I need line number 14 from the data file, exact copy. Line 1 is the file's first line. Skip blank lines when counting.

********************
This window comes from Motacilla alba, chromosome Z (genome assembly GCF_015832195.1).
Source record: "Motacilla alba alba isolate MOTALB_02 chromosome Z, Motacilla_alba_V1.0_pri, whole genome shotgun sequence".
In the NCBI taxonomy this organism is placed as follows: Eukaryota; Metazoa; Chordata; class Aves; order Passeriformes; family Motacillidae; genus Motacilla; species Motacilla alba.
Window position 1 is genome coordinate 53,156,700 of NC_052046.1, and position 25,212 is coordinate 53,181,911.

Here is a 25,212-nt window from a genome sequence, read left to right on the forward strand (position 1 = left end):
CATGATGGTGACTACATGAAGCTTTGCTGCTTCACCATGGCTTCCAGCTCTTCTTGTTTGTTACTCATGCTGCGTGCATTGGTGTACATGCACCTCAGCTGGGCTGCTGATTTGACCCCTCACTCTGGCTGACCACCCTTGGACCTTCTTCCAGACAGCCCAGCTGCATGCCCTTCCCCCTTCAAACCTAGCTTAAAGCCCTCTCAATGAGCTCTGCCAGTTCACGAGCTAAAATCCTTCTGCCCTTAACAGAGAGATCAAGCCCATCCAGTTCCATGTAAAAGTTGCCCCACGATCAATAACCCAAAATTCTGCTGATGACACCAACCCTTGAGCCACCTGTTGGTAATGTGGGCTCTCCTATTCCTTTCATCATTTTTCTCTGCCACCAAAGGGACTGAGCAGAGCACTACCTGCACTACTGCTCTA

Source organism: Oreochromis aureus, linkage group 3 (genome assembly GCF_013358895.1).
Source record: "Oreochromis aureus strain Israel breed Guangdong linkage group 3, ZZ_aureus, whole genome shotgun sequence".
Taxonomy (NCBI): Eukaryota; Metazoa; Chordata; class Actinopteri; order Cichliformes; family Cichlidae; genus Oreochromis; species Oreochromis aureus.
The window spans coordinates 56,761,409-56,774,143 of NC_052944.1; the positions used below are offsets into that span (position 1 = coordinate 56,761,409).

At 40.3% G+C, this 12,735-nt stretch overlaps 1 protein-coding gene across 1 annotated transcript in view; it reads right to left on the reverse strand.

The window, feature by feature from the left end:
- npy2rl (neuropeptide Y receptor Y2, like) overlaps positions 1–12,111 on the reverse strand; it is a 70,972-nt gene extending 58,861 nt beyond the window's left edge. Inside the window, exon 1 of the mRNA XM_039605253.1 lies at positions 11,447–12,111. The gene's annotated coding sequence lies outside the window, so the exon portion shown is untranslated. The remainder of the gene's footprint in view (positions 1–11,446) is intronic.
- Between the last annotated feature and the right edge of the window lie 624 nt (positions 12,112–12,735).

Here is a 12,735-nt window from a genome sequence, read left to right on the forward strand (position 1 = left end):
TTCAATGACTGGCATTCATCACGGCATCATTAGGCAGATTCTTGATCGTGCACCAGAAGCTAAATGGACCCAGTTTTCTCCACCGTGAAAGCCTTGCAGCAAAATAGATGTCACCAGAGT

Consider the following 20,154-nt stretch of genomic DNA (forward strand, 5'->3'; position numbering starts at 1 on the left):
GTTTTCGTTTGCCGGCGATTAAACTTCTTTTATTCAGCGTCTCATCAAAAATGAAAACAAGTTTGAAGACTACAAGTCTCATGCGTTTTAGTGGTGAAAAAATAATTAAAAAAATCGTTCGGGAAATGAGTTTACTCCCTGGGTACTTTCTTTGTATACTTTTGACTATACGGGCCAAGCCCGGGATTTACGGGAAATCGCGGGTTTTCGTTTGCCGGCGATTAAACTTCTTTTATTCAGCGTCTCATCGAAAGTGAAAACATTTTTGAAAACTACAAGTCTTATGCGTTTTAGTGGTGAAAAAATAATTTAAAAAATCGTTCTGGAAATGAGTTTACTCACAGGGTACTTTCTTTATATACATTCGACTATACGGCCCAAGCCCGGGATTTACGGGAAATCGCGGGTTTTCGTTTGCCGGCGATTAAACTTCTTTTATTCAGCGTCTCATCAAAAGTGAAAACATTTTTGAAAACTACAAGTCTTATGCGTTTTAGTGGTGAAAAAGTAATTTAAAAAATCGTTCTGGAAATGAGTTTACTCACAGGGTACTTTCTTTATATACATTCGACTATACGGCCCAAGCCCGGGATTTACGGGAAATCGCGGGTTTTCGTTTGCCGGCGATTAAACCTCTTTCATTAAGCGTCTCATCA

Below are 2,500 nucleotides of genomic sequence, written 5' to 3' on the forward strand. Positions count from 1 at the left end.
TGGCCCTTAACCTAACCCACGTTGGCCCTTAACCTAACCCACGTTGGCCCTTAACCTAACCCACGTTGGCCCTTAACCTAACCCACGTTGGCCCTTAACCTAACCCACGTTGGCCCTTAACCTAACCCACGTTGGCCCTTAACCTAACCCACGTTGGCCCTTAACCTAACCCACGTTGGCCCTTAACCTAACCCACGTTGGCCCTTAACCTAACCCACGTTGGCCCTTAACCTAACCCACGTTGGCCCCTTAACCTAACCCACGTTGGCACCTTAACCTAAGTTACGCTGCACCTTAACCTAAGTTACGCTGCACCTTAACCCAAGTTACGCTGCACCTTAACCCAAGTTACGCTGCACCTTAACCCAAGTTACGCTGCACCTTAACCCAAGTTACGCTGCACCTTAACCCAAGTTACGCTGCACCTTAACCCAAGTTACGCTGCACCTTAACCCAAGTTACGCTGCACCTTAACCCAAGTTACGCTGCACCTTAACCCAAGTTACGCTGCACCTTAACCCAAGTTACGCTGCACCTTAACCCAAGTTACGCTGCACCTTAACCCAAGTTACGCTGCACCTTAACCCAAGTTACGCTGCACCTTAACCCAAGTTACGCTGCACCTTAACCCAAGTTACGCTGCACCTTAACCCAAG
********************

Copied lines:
- Between the last annotated feature and the right edge of the window lie 624 nt (positions 12,112–12,735).